Bryce Harper

2012 midseason awards: NL Rookie of the Year


If the NL is going to narrow the talent gap with the AL in the coming years, it doesn’t really show up here. Sure, there’s a likely superstar playing well in Bryce Harper, but the AL can seemingly cancel him out with Mike Trout, who is playing a whole lot better. Beyond Harper, it’s a weak class of rookies in the NL.

The candidates:

Zack Cozart (Cin): .250/.298/.403, 8 HR, 16 RBI, 2 SB in 308 AB
Yonder Alonso (SD): .257/.338/.355, 3 HR, 21 RBI, 2 SB in 276 AB
Kirk Nieuwenhuis (NYM): .275/.335/.414, 7 HR, 25 RBI, 3 SB in 244 AB
Bryce Harper (Was): .276/.349/.478, 8 HR, 23 RBI, 8 SB in 228 AB
Norichika Aoki (Mil): .292/.355/.440, 4 HR, 17 RBI, 10 SB in 209 AB
Todd Frazier (Cin): .273/.342/.552, 8 HR, 27 RBI, 1 SB in 165 AB
Wilin Rosario (Col): .247/.280/.533, 14 HR, 36 RBI, 3 SB in 182 AB
Andrelton Simmons (Atl): .323/.364/.495, 3 HR, 14 RBI, 1 SB in 99 AB

Lucas Harrell (Hou): 7-6, 4.56 ERA, 65/35 K/BB in 102 2/3 IP
Wade Miley (Ari): 9-4, 2.87 ERA, 66/19 K/BB in 94 IP
Randall Delgado (Atl): 4-8, 4.52 ERA, 64/39 K/BB in 79 2/3 IP
Michael Fiers (Mil): 3-2, 2.29 ERA, 41/8 K/BB in 39 1/3 IP
Jared Hughes (Pit): 2-0, 1 Sv, 2.20 ERA, 21/14 K/BB in 41 IP

And here’s how Baseball-reference WAR ranks them:

2.2 – Miley
2.2 – Simmons
1.6 – Cozart
1.5 – Harper
1.4 – Fiers
1.2 – Aoki
1.2 – Frazier
0.8 – Nieuwenhuis
0.7 – Rosario
0.4 – Hughes
0.3 – Harrell
-0.2 – Delgado
-0.4 – Alonso

Yeah, WAR is that wild about Simmons’ defense. Most seem in agreement that he’s already one of the game’s best glovemen at short, and he’s been surprisingly productive offensively. Still, he’s played in all of 28 games this season, so I don’t think he belongs on the Rookie of the Year ballot just yet.

Like WAR, I think it comes down to Miley, Cozart and Harper. Frazier and Rosario are putting up great power numbers, but they’ve received only limited action and both could be called defensive liabilities. While Rosario has been above average at throwing out basestealers, he’s committed a major league-high eight errors behind the dish.

Miley gave up eight runs last time out, but he’s allowed one or no runs in eight of 13 starts. The Diamondbacks have scored a total of five runs in his four losses.

Cozart is miscast as a top-of-the-order hitter, but he’s been solid enough offensively and defensively. I don’t think he has much of a ceiling, but just being an average regular is good enough to get him a spot on the ballot right now.

And then there’s Harper. He’s not a superstar yet, but he’s been a whole lot better than I figured he’d be as a 19-year-old. He’ll probably show a bit more power in the second half, and he has to be regarded as the favorite to win the hardware in the end-of-season balloting. Right now, though, he’s the runner-up.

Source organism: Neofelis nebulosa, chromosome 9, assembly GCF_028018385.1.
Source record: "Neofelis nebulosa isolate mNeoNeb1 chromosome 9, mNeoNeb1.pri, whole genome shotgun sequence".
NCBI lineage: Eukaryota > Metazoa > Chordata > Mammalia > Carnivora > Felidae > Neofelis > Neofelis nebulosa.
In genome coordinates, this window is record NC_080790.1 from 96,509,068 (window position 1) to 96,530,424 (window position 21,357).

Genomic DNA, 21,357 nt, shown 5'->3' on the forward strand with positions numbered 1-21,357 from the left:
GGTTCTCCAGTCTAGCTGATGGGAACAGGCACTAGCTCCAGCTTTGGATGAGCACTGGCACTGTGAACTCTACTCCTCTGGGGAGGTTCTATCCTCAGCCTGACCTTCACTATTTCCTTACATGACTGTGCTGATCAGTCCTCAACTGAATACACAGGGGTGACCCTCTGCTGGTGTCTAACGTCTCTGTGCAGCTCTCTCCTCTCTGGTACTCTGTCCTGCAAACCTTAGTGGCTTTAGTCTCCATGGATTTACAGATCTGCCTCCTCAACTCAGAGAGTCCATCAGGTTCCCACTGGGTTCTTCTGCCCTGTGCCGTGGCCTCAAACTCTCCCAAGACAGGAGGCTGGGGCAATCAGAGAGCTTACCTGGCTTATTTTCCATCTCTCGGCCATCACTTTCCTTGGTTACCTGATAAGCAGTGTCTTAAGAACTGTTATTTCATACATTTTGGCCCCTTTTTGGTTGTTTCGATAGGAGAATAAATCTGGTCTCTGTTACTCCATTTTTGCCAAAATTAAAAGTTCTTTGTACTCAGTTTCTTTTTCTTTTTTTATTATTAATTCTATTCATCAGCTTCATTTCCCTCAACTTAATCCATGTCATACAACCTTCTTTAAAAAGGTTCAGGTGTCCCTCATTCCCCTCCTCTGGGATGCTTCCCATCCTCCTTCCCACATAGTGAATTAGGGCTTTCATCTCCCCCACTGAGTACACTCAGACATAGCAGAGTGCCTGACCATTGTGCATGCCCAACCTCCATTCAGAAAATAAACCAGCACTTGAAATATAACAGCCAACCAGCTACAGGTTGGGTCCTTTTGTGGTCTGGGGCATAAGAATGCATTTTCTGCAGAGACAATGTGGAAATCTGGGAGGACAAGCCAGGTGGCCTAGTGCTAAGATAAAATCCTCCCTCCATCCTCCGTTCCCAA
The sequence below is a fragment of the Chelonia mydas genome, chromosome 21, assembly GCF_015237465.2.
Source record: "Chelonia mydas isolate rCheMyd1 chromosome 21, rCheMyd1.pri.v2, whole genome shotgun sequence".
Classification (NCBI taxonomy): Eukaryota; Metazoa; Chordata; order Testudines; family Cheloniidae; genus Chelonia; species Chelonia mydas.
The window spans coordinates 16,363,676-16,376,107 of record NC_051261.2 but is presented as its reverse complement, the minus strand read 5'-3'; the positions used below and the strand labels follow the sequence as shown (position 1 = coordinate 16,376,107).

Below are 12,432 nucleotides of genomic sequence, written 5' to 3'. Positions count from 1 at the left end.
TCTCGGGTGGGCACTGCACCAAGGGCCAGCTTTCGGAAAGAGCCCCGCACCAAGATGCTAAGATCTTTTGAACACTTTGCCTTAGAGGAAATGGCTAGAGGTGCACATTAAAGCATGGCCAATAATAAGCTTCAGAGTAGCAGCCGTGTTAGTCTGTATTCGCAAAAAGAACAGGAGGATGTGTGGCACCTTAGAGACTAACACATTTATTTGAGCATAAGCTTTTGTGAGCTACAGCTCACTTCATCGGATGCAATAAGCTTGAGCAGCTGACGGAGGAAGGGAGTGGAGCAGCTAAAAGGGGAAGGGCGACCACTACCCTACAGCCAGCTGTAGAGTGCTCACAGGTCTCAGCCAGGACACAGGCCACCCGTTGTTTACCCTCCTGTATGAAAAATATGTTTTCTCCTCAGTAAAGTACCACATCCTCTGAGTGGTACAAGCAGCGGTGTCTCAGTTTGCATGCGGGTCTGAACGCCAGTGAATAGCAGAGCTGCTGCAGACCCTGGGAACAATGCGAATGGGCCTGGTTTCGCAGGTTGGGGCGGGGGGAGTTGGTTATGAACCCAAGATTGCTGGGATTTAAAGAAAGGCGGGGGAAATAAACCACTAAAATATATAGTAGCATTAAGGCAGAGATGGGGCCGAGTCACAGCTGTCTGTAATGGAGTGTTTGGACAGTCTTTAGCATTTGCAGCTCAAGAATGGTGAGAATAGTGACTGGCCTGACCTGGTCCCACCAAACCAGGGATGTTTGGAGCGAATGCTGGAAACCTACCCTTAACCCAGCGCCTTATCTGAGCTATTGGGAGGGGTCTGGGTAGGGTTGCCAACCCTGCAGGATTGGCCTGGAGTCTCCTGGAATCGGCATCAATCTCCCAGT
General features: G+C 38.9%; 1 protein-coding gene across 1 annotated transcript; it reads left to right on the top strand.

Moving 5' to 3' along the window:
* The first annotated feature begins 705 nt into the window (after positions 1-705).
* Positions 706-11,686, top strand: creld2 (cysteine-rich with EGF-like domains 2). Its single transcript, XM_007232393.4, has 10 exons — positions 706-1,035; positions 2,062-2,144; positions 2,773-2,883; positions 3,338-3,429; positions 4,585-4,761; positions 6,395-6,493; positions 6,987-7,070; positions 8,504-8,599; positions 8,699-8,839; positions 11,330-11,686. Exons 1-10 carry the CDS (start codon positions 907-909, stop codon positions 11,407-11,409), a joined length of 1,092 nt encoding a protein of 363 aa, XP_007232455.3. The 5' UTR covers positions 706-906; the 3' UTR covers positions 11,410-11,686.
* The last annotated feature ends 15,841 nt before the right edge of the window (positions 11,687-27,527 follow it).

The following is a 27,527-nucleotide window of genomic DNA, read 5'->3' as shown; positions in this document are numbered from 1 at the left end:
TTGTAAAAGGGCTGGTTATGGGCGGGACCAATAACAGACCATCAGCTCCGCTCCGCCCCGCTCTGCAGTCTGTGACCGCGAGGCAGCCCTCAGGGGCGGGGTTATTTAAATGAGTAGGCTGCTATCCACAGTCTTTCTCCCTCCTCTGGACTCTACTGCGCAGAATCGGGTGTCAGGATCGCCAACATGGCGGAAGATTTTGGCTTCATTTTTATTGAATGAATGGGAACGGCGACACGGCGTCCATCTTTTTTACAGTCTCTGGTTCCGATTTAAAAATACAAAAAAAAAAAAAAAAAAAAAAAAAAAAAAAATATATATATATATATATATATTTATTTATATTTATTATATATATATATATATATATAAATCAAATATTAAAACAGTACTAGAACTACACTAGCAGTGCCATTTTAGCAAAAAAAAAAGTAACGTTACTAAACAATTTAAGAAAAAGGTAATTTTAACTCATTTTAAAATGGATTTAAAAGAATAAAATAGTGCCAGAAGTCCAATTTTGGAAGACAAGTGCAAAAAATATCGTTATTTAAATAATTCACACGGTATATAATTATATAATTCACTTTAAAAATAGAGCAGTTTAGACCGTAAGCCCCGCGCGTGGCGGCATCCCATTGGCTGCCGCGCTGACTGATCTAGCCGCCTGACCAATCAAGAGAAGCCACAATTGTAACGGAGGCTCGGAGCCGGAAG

My ballot
1. Miley
2. Harper
3. Cozart

2012 midseason awards: AL Rookie of the Year

2012 midseason awards: AL Rookie of the Year

Mike Trout

Thanks to a league ruling restoring a certain Angel’s eligibility, the AL Rookie of the Year race is pretty much a batter for second place. But what a battle it might be.

The candidates:

Mike Trout (LAA): .340/.396/.552, 10 HR, 36 RBI, 22 SB in 241 AB
Will Middlebrooks (Bos): .298/.335/.538, 10 HR, 37 RBI, 3 SB in 171 AB
Yoenis Cespedes (Oak): .270/.330/.486, 9 HR, 35 RBI, 4 SB in 185 AB
Quintin Berry (Det): .295/.388/.394, 1 HR, 13 RBI, 12 SB in 132 AB

Yu Darvish (Tex): 10-5, 3.59 ERA, 117/53 K/BB in 102 2/3 IP
Tommy Milone (Oak): 8-6, 3.73 ERA, 63/24 K/BB in 101 1/3 IP
Wei-Yin Chen (Bal): 7-4, 3.64 ERA, 73/30 K/BB in 99 IP
Matt Moore (TB): 5-5, 4.17 ERA, 93/45 K/BB in 95 IP
Jarrod Parker (Oak): 5-3, 2.46 ERA, 61/39 K/BB in 80 1/3 IP
Scott Diamond (Min):  7-3, 2.63 ERA, 41/11 K/BB in 72 P
Robbie Ross (Tex): 6-0, 1.03 ERA, 26/8 K/BB in 43 2/3 IP
Ryan Cook (Oak): 2-2, 7 Sv, 1.54 ERA, 37/21 K/BB in 35 IP

Here’s how they rank according to Baseball-reference WAR:

4.1 – Trout
2.6 – Parker
2.3 – Darvish
1.9 – Chen
1.6 – Cook
1.6 – Ross
1.5 – Diamond
1.0 – Berry
0.9 – Milone
0.6 – Middlebrooks
-0.3 – Moore
-0.4 – Cespedes

Now, it’s a bad idea to take WAR as gospel anyway and especially so midway through a season, but I find myself in agreement with the way it lines up the top guys here. Trout isn’t only the Rookie of the Half-season, but he’s going to be in the running for MVP honors if he keeps that up.

After Trout, the pitchers dominate. Darvish has 10 wins and is third in the league in strikeouts. Still, I think Parker rates the edge at this point. In his 13 starts, he’s allowed no runs three times, one run six times and two runs twice. Darvish is working deeper into games and pitching in a tougher ballpark, but he’s allowed two runs or fewer in a comparatively modest seven of his 16 starts. Chen is actually closing the gap on him.

It’s worth mentioning the bullpen guys, too. Ross and Cook have been about as valuable as any AL relievers thus far. I think Cook has the better chance of keeping it up, though his walk rate is a concern.

My ballot
1. Trout
2. Parker
3. Darvish

Are future awards out of the question for Ryan Braun?

ryan braun wide getty

Buster Olney posed an interesting question on Twitter and then in his column this morning:

If Ryan Braun is suspended for his positive drug test, will writers never again consider Braun for any award during his playing career? In other words, if he’s suspended 50 games this year, then passes all subsequent tests and hits 60 homers in 2015, would they leave him off their MVP ballot because of what transpired in 2011/2012?

To be clear: Olney has come out staunchly against the BBWAA reconsidering Braun’s award and is on record opposed to Hall of Fame voters turning themselves into the morality police. So in this I take that Olney would be decidedly against anyone treating Braun differently in the future for awards purposes.